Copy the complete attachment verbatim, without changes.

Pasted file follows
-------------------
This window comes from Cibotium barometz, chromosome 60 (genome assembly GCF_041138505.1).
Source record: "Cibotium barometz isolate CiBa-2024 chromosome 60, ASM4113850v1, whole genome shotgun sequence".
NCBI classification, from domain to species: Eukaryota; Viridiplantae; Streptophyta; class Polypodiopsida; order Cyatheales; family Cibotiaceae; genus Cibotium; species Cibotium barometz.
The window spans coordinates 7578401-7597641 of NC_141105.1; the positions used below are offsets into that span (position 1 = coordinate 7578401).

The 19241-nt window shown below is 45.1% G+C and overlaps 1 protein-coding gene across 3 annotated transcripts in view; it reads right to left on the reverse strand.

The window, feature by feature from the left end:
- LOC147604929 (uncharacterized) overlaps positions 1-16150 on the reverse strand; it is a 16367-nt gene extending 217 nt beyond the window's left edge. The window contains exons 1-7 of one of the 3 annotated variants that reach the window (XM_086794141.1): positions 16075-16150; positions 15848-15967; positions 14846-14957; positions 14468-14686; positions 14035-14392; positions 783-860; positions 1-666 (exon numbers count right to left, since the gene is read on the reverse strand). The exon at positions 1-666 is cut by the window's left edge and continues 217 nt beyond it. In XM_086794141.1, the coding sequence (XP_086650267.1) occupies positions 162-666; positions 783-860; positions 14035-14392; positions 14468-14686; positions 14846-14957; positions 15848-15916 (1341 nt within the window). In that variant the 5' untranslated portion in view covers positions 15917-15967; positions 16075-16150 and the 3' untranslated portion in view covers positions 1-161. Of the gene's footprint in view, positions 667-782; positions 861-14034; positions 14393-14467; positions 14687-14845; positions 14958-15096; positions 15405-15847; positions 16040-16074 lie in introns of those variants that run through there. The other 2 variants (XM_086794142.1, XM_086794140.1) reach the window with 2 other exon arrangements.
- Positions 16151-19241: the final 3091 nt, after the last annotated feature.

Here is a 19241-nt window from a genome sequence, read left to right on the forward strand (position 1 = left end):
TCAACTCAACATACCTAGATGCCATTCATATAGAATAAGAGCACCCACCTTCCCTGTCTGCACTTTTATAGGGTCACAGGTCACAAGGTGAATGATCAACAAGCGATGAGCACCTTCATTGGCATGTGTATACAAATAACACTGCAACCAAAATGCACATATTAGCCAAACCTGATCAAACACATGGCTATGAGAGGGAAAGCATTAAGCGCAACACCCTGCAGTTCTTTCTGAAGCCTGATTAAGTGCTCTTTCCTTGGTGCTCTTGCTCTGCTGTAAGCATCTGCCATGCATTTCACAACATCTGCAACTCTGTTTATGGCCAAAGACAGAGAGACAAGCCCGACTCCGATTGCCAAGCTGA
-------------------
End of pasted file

This window comes from Cibotium barometz, chromosome 60 (genome assembly GCF_041138505.1).
Source record: "Cibotium barometz isolate CiBa-2024 chromosome 60, ASM4113850v1, whole genome shotgun sequence".
NCBI classification, from domain to species: Eukaryota; Viridiplantae; Streptophyta; class Polypodiopsida; order Cyatheales; family Cibotiaceae; genus Cibotium; species Cibotium barometz.
The window spans coordinates 7578401-7597641 of NC_141105.1; the positions used below are offsets into that span (position 1 = coordinate 7578401).

The 19241-nt window shown below is 45.1% G+C and overlaps 1 protein-coding gene across 3 annotated transcripts in view; it reads right to left on the reverse strand.

The window, feature by feature from the left end:
- LOC147604929 (uncharacterized) overlaps positions 1-16150 on the reverse strand; it is a 16367-nt gene extending 217 nt beyond the window's left edge. The window contains exons 1-7 of one of the 3 annotated variants that reach the window (XM_086794141.1): positions 16075-16150; positions 15848-15967; positions 14846-14957; positions 14468-14686; positions 14035-14392; positions 783-860; positions 1-666 (exon numbers count right to left, since the gene is read on the reverse strand). The exon at positions 1-666 is cut by the window's left edge and continues 217 nt beyond it. In XM_086794141.1, the coding sequence (XP_086650267.1) occupies positions 162-666; positions 783-860; positions 14035-14392; positions 14468-14686; positions 14846-14957; positions 15848-15916 (1341 nt within the window). In that variant the 5' untranslated portion in view covers positions 15917-15967; positions 16075-16150 and the 3' untranslated portion in view covers positions 1-161. Of the gene's footprint in view, positions 667-782; positions 861-14034; positions 14393-14467; positions 14687-14845; positions 14958-15096; positions 15405-15847; positions 16040-16074 lie in introns of those variants that run through there. The other 2 variants (XM_086794142.1, XM_086794140.1) reach the window with 2 other exon arrangements.
- Positions 16151-19241: the final 3091 nt, after the last annotated feature.

Here is a 19241-nt window from a genome sequence, read left to right on the forward strand (position 1 = left end):
TCAACTCAACATACCTAGATGCCATTCATATAGAATAAGAGCACCCACCTTCCCTGTCTGCACTTTTATAGGGTCACAGGTCACAAGGTGAATGATCAACAAGCGATGAGCACCTTCATTGGCATGTGTATACAAATAACACTGCAACCAAAATGCACATATTAGCCAAACCTGATCAAACACATGGCTATGAGAGGGAAAGCATTAAGCGCAACACCCTGCAGTTCTTTCTGAAGCCTGATTAAGTGCTCTTTCCTTGGTGCTCTTGCTCTGCTGTAAGCATCTGCCATGCATTTCACAACATCTGCAACTCTGTTTATGGCCAAAGACAGAGAGACAAGCCCGACTCCGATTGCCAAGCTGA